Most people don’t know that I have anxiety unless I tell them. I don’t seem like your “typical person with anxiety,” – or, whatever that means. Most people are shocked when I bring up my anxiety problems with them because, I don’t really struggle or function like the people in most stories, narratives or conversations typically do. But, that doesn’t mean that my anxiety problems are any less real or raw than others. Ever since I was young, I have always felt like my mind, my body and my life was on “over-drive.” I grew up in a very chaotic home and my childhood was never truly “stable.” With divorced parents, numerous financial issues, social struggles and other occurrences that most children don’t typically go through – I always felt as though I was “different.” After struggling for years, my mom thought that at 12-years-old, it’d be worth it for me to go “talk to someone” and see a therapist.
After years of therapy and seeing numerous specialists, I’ve been told by several doctors that I have what is known as “high functioning anxiety.” From an outsiders’ point of view, I’m a perfectionist, an ambitious worker, a social butterfly, a strong woman, a “happy-go-lucky” person, an organized individual. From a therapist’s point of view, I use work, conversations, risky decisions and non-stop schedules to mask my anxious thoughts.
Throughout my life, I have always been the girl from my small neighborhood that succeeded. Parents would always stop me when they’d run into me and say how “impressed” they were with how much I’ve achieved. Friends would reach out on Facebook and tell me how much they read my work and how awesome it was to know someone who writes for so many sites. My family would constantly speak about me in praise because I had pushed myself to succeed so well. If you looked at me, you’d never know that the majority of my accomplishments were parallel with an anxiety disorder I had struggled with and masked for years on end. While it may seem like anxiety typically is filled with despair, the kind of anxiety I had been told I deal with is “high-functioning,” which means, the majority of my disorder is masked with success. Along the way, I’ve learned a lot about myself, my anxiety and how to cope with it on an everyday basis.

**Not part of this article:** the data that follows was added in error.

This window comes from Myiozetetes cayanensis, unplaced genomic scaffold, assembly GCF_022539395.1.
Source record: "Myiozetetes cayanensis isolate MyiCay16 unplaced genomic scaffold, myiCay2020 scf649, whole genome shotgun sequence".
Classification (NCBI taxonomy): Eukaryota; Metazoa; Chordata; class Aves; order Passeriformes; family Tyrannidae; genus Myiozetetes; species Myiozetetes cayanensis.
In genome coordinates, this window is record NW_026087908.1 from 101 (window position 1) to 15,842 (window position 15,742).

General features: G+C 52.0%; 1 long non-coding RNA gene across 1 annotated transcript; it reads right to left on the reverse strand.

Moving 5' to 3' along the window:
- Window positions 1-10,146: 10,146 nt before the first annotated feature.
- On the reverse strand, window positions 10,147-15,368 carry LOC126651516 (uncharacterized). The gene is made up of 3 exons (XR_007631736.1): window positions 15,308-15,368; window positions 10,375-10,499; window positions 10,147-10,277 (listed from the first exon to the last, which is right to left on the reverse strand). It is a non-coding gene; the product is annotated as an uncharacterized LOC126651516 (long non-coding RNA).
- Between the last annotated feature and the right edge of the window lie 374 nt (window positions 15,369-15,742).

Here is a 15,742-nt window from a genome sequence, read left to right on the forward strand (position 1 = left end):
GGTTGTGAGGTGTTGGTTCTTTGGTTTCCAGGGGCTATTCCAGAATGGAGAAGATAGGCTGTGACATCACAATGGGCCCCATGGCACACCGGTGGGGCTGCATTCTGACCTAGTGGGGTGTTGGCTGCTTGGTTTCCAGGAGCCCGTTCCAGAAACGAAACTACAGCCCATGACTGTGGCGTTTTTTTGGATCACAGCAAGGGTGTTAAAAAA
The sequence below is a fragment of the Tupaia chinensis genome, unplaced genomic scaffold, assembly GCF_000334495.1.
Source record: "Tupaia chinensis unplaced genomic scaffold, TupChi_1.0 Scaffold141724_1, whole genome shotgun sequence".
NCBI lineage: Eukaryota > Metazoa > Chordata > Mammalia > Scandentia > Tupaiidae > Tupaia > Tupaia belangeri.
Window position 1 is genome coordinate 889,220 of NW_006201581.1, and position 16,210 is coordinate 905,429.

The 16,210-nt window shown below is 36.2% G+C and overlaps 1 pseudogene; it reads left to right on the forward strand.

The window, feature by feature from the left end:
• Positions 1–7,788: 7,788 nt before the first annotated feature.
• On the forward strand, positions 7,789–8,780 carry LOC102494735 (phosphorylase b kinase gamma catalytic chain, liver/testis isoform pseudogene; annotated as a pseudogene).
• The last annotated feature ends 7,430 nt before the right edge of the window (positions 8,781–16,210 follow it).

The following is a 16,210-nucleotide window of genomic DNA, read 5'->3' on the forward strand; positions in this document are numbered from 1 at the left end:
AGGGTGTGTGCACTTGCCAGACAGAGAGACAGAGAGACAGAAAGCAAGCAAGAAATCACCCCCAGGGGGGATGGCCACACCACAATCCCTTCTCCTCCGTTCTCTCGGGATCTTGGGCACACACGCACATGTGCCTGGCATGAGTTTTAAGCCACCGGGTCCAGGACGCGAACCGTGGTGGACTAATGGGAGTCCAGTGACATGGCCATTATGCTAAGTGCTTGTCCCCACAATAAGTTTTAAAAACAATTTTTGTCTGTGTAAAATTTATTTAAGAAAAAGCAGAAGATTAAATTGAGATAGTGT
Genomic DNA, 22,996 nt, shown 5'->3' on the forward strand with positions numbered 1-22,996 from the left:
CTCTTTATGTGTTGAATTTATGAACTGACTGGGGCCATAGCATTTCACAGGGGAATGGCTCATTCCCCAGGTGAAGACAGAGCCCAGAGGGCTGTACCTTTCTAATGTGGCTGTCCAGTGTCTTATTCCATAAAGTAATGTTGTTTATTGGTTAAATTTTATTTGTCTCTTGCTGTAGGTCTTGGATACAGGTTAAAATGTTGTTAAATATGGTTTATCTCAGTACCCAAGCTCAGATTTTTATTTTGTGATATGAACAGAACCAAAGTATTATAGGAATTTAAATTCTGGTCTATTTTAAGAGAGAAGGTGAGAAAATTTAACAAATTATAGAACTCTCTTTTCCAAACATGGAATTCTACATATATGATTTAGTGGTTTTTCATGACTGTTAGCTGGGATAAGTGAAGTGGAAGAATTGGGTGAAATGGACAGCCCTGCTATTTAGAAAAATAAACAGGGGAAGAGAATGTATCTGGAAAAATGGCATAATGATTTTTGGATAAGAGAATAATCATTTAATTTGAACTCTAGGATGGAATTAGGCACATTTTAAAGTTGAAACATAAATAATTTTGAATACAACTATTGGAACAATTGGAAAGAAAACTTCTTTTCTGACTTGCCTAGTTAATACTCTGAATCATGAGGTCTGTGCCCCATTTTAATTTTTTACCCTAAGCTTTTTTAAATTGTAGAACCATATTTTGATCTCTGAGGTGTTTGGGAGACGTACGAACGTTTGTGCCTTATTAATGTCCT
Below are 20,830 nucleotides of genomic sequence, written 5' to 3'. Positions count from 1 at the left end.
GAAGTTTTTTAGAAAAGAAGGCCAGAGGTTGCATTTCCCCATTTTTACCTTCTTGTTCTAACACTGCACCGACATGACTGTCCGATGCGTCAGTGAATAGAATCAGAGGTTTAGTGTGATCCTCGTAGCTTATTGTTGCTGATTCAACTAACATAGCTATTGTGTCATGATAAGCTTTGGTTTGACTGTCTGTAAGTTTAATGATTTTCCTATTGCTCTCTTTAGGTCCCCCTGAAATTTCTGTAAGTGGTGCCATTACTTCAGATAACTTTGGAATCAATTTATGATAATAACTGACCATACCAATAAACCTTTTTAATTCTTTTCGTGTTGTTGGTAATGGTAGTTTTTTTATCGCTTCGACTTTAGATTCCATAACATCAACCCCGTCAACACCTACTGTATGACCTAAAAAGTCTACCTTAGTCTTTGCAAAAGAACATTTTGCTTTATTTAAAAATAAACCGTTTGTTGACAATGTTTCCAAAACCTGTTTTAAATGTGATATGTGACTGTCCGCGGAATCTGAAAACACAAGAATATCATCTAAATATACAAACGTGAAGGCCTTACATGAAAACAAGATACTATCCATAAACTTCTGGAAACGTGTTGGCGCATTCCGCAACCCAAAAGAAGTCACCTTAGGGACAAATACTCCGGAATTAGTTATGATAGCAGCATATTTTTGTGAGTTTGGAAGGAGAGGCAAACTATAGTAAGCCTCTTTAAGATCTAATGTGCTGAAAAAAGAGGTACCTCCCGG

My schedule is always packed because being busy means I have less time to think.
Ever since I was in high school, my schedule was jam-packed with things to do. I worked a few nights a week while in high school at a local pizzeria to keep busy. When I went to college, I picked up two more jobs while going to school full-time. Working or going to school 7-days per week kept me always running to do something and be somewhere that was important. It wasn’t the type of commitment where I could wake up and decide not to go. If I didn’t show up to a job, I would be fired. If I didn’t show up to school, I’d fail out. I kept myself preoccupied in order to keep myself constantly busy – which left my thoughts at bay and my anxieties at rest.
I have a lot of friends, yet I don’t see them very often.
Many people assume those with anxiety don’t have many friends or social circles because they get anxiety when it comes to making friends and keeping them. This couldn’t be further from the truth. I grew up being friends with several different circles and still maintain a lot of the friendships I had from middle school, high school and beyond. However, I don’t always see them. In fact, a lot of times, I don’t. Being someone with high-functioning anxiety, I feel if I’m not being productive, I’m wasting my time. Although seeing my friends is not unproductive, I do feel as though there are moments where they will cancel, or they’re late, and I have wasted my day or my time.
I have little “ticks” that most people think are just bad habits.
My mind is constantly on overdrive, and because of that, so are my habits. When I am sitting around watching TV or a movie in which I’m not doing a lot, my mind begins to scatter and I feel like I need to do something. My worst habit is that I pick skin or bite skin on my lip – it’s been a bad tick of mine since I was young. Everyone who knows me knows that it’s something I do – especially my family – and I’ve even had to get medication to heal the cuts that appear when I’ve been “picking” too much.
It sounds extremely gross, but it’s not something that I’m necessarily proud of (or feel comfortable sharing with the entire world, so congrats) but, it’s something that many people also go through. Some people pick at their cuticles or bite their nails, some people twirl their hair – and although it seems like just a “bad habit,” it can also be the sign of a deeper problem.